Left to Right: Glen Epperson, Jennifer Boesing, Mike Crane, Pam Crane, Lynn Koolish

Glen Epperson and Lynn Koolish

Glen volunteered as our Technical Director and Master Builder for three years, overseeing set building, volunteer work-parties, load ins, strikes, and negotiations with theaters for countless shows. He also did scenic design for several shows. Lynn lent her artistic expertise in many a set that Glen was building, working with Glen (and Pam and Mike Crane) to design and build all of our trees, starting most notably with our trees for Into the Woods and most recently the palm trees for South Pacific.

Glen has also been an amazing teacher to many young tech students. Though he is no longer YMTC's TD, he comes back regularly and assists our current TDs with set building and load-ins. Moreover he has worked very hard in keeping a clean inventory of our scenic materials, as well as setting up our tools and shop space at Aquatic Park.  Glen and Lynn have come to every event and every performance. We are proud to call them part of the YMTC family! 

 

 


Friday
Jul182014

Community Spotlight: South Pacific

We depend on our volunteers,, our audience, our community to help us make the magic. Opening weekend is the perfect time to spotlight three amazing volunteers who have dedicated their time and passion generously to making South Pacific and YMTC a success!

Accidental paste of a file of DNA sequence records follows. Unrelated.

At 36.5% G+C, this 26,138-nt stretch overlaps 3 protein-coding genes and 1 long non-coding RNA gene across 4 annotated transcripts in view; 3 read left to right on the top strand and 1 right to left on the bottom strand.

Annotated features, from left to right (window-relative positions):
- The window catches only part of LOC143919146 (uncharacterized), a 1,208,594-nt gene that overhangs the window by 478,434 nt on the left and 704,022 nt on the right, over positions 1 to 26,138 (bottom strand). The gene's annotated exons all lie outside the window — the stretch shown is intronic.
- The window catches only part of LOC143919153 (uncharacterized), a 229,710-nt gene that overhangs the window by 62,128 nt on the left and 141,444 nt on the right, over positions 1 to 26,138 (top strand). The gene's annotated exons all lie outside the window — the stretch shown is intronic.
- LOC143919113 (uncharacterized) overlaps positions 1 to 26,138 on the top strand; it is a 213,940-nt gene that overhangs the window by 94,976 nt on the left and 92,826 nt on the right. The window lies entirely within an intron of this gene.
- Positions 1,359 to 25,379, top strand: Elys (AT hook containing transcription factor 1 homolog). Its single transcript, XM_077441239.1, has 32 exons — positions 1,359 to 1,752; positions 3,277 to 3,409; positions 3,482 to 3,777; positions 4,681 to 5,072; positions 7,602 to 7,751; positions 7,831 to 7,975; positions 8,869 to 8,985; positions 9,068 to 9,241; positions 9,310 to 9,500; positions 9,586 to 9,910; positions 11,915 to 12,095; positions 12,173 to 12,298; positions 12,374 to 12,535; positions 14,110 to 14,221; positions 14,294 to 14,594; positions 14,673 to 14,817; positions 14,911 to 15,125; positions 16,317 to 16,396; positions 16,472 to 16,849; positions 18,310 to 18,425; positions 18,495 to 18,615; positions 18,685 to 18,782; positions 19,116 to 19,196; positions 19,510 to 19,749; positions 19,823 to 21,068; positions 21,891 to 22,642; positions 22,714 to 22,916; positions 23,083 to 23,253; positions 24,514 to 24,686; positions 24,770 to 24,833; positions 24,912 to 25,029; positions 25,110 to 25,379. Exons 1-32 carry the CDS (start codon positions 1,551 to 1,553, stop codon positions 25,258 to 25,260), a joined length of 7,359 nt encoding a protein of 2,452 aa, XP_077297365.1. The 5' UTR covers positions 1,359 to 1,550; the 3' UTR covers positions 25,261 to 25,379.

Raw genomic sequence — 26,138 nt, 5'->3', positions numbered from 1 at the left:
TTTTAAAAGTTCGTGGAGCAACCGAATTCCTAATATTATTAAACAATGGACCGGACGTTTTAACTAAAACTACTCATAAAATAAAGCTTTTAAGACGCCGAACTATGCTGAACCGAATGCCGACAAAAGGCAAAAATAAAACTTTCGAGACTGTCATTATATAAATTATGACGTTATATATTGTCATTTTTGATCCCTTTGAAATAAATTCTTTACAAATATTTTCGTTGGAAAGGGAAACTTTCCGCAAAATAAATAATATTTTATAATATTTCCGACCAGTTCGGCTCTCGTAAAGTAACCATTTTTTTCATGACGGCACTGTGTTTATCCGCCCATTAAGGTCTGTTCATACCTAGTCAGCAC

Rene and Wendy Ponder (parents of YMTC company member Samuel Ponder)

Rene and Wendy have become central and beloved YMTC community volunteers behind the scenes (where Rene works alongside our technical director building sets) and in the front of the house, where you will find Rene and Wendy serving as Lead Ushers during performances.  They assure that every audience member is welcomed and comfortable.  Their generosity of spirit is infectious.  Huge thanks to them both!

 

Kathy Rogers (parent of YMTC company members Caelan and Gabe Wilkie-Rogers)

Kathy has spent countless hours offering her services and those of her design firm, Sogno Design Group, to the creation of a new home and YMTC youth arts campus in Aquatic Park.  One of our biggest cheerleaders, we so appreciate Kathy's many talents and her willingness to dedicate them to YMTC's student experience! Check out Sogno Design Group and Kathy's awesome vision for YMTC's new campus here. Thank you, Kathy!

 


Monday
May192014

From Scratch: The Making of a Musical - Day 1